Our decade-old car recently drove its last mile. He was a good car, chugging along until the very end. He was a reliable car overall, but he did have his little quirks we had come to love: the increasingly loud purr/growl his engine made; his overhead light that would only intermittently help us find things in the dark; his air conditioning that only had two working settings: full-blast and off. He sputtered his last about a week ago, in a puff of white smoke as he pulled into the driveway.

Perhaps because of being raised a Christian, I briefly considered the fact that our car might be in a better place right now. He could be doing a victory lap in that big racetrack in the sky, with a pit crew to attend to his every need.

But are there free oil changes and tuneups forever in the great beyond for our dearly-departed cars? Although there is no way to prove it, and I doubt we’ll ever know for sure whether or not there is a car heaven, I have a sneaking suspicion that this isn’t the case.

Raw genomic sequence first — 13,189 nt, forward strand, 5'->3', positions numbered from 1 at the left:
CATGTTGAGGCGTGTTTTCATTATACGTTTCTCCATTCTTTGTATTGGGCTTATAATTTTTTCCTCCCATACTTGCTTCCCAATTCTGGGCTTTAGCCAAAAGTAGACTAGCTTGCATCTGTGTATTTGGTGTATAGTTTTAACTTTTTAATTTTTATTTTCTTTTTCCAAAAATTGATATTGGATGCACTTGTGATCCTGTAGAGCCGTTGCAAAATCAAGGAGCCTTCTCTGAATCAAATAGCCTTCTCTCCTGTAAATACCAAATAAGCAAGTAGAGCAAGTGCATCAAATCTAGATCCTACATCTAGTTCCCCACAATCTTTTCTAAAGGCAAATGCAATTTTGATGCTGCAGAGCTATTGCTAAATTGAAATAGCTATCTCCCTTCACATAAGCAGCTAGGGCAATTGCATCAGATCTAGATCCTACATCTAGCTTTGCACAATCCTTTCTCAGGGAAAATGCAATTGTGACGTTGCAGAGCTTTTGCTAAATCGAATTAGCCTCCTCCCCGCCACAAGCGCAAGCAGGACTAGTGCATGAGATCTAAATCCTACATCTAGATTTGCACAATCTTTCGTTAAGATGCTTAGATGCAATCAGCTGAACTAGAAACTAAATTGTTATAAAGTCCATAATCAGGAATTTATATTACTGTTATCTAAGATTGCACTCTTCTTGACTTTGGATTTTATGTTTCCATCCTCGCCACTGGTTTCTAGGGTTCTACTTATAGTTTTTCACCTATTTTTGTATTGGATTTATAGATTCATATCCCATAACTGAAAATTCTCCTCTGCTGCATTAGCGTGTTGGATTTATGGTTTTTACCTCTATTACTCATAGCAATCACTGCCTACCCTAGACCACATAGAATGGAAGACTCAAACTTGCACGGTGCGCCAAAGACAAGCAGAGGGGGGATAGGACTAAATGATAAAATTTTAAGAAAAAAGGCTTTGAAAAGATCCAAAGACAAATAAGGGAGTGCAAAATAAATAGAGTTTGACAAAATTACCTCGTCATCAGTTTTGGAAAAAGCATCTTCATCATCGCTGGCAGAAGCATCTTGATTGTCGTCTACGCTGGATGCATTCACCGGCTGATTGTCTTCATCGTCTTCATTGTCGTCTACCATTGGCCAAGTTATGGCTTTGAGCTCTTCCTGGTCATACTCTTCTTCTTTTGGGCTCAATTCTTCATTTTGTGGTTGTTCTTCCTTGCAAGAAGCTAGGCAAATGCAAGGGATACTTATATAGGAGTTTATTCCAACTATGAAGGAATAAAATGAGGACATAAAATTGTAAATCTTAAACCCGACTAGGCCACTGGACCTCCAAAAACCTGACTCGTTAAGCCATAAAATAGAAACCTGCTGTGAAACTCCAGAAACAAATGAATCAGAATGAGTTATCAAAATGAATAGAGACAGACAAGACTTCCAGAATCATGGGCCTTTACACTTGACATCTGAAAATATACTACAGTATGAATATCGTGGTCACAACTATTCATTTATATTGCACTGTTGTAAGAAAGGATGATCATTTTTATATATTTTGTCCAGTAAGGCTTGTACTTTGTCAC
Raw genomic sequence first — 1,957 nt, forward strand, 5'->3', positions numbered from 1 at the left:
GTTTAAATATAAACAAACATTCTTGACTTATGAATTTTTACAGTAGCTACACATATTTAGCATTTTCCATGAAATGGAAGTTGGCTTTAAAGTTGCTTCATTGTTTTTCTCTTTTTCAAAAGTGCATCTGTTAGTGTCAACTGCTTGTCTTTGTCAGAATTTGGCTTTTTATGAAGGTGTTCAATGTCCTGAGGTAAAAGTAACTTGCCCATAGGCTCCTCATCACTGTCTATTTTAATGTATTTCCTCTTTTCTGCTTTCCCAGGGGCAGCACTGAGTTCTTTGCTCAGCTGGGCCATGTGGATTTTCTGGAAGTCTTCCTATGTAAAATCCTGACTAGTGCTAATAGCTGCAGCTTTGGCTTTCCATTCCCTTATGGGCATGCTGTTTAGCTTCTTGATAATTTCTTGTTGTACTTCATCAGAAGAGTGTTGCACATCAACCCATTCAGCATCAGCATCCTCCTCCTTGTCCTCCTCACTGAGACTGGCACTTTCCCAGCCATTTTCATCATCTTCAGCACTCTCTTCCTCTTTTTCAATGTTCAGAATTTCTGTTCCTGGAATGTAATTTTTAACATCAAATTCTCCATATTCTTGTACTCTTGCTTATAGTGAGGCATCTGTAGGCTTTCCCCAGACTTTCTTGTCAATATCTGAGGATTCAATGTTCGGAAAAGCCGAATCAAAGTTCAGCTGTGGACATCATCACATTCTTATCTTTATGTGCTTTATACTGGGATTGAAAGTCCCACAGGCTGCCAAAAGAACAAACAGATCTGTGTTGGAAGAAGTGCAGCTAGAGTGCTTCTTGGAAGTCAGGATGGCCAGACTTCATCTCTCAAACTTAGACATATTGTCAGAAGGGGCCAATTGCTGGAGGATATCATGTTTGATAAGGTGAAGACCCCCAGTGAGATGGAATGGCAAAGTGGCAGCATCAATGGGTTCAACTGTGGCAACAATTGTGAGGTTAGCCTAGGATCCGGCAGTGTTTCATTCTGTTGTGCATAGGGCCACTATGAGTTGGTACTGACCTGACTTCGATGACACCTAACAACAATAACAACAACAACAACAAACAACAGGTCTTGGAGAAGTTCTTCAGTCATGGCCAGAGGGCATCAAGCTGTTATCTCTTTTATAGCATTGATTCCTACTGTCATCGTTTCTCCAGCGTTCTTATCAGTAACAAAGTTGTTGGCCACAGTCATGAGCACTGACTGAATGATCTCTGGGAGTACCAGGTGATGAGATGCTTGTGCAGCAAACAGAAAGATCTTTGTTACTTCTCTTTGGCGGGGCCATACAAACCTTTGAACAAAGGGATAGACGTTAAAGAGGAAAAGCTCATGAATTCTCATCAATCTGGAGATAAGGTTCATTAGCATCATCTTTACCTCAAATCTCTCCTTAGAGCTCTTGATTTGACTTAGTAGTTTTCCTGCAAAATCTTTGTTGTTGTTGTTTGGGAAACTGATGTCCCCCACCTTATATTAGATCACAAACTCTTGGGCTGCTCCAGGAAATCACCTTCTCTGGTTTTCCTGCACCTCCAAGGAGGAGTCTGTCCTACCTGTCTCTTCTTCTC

I’ve come to the conclusion that there’s no need for car heaven. Our car gave his all here on Earth and had a long and full experience, traveling over 120,000 miles of this great land we call America. Some of his parts will be used to keep other cars going. (Our car never signed a donor card, but we know he wouldn’t want it any other way.) And he will give way to a new generation of cars that inspire hope, evolving to become more and more fuel efficient as the years go by.

What matters is that he made a difference in our lives while he was still running. There’s no need for a car heaven. And there’s no need for us to mourn his death. And no time, either—we need to find a new car, and fast!